The shift from deposits to currency has an ominous precedent in American history, from 1929 to 1932. Just as in Russia, the flight to currency was the result of a banking crisis. Americans in the 1920s, like today's Russians, had no deposit insurance to protect them, so when banks began to fail, anyone who got to the teller's window in time withdrew as much currency as possible. In his "Monetary History of the United States," for which he won a Nobel Prize, Milton Friedman singled out the failure to cope with the banking crisis and the resulting shift from deposits to currency as the leading monetary policy blunder of the period.


Meanwhile, back in Russia, the IMF's single-minded focus on inflation is causing it to send the wrong signals in other areas, as well. Last month Jorge Marquez-Ruarte, deputy director of the IMF's department dealing with Russia, wrote a letter to Central Bank chairman Viktor Gerashchenko - a letter that was quickly circulated in the State Duma - expressing concerns about legislative proposals that would subject monetary policy to parliamentary control. Now, Central Bank independence is fine in principle, inasmuch as elected politicians everywhere are notorious for printing money to buy votes whenever an election looms. But Gerashchenko appears to have taken Marquez-Ruarte's letter - and perhaps it was meant that way - as a pledge that the IMF would help hold critics at bay while the bank carried on business as usual.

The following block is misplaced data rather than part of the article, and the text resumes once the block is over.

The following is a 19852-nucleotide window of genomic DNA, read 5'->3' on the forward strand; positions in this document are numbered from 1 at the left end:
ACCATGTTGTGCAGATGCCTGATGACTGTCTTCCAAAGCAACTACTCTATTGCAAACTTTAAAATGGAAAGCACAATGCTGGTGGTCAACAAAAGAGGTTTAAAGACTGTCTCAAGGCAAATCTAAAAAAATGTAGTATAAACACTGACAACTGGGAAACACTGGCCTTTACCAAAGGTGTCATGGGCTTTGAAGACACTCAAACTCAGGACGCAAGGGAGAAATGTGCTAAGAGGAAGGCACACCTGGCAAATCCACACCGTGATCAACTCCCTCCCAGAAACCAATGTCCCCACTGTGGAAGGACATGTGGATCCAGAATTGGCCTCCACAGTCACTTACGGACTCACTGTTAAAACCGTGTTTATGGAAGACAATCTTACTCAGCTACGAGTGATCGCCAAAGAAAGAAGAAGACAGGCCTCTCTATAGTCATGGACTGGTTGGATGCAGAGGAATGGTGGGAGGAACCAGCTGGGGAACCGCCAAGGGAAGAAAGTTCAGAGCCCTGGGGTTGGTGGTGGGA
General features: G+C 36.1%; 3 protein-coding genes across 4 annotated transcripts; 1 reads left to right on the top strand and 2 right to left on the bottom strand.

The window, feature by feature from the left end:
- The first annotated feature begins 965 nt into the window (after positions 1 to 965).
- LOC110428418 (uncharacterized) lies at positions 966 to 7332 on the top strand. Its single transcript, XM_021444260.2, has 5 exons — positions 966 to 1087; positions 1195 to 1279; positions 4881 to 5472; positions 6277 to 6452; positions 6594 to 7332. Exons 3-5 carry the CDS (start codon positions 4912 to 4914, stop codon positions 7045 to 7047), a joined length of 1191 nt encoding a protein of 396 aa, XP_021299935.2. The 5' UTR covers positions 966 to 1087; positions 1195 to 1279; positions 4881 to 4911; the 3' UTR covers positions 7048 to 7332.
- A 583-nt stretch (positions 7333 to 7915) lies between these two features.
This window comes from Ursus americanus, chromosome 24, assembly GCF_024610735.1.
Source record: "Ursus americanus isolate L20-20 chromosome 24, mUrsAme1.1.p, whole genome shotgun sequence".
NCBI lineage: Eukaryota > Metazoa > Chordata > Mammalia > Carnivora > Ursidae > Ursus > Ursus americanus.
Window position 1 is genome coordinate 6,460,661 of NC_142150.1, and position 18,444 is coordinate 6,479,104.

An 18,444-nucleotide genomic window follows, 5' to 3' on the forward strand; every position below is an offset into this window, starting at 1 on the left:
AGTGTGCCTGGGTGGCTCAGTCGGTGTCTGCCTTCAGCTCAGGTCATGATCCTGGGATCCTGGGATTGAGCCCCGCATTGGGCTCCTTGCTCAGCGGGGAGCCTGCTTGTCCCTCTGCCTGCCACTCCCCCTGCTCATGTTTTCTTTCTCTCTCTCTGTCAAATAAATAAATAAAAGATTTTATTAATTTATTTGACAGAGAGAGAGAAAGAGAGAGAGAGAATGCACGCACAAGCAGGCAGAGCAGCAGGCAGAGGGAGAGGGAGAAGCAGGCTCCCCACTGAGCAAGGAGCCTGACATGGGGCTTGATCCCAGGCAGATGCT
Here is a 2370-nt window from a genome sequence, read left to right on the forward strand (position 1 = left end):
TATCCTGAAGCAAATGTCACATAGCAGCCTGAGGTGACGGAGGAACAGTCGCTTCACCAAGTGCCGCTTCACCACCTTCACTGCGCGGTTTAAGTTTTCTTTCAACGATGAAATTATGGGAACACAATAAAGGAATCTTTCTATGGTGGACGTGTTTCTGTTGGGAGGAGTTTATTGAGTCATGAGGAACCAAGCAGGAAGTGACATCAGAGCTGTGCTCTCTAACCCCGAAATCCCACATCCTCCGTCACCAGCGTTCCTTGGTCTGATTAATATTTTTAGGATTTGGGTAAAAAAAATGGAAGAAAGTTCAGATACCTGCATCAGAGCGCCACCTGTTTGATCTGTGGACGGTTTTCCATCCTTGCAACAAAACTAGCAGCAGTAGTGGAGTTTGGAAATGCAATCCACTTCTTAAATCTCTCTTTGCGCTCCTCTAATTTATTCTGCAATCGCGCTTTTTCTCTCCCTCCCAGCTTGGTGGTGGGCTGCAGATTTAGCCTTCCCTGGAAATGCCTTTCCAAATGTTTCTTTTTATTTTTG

Unfortunately, the last thing Russia needs is business as usual at the Central Bank. Right now, a much bigger threat than inflation is the runaway corruption of government institutions that seem devoid of checks and balances. In defending Central Bank independence at any price, the IMF appears willing to conspire in covering up corruption allegations, of which there are new examples almost every day - offshore GKO scams at FIMACO, huge interest-free deposits at foreign affiliates with mysterious links to Russian oligarchs, a license to steal issued to a Swiss affiliate of Aeroflot, and others.


What the Central Bank needs is not independence but a calling to account. The IMF should not sign off on the Duma's self-serving aim of subjecting day-to-day monetary policy to political control, but should join the chorus calling for oversight and transparency. It should use the extraordinary leverage it has by refusing new loans until the Central Bank has accounted for the billions of dollars it has touched since the day it was founded. If the price of effective oversight is a loosening of monetary policy, so be it. Monetary policy is too tight as it is.


Edwin G. Dolan is president of the American Institute of Business and Economics, an American MBA program in Moscow. He contributed this comment to The Moscow Times.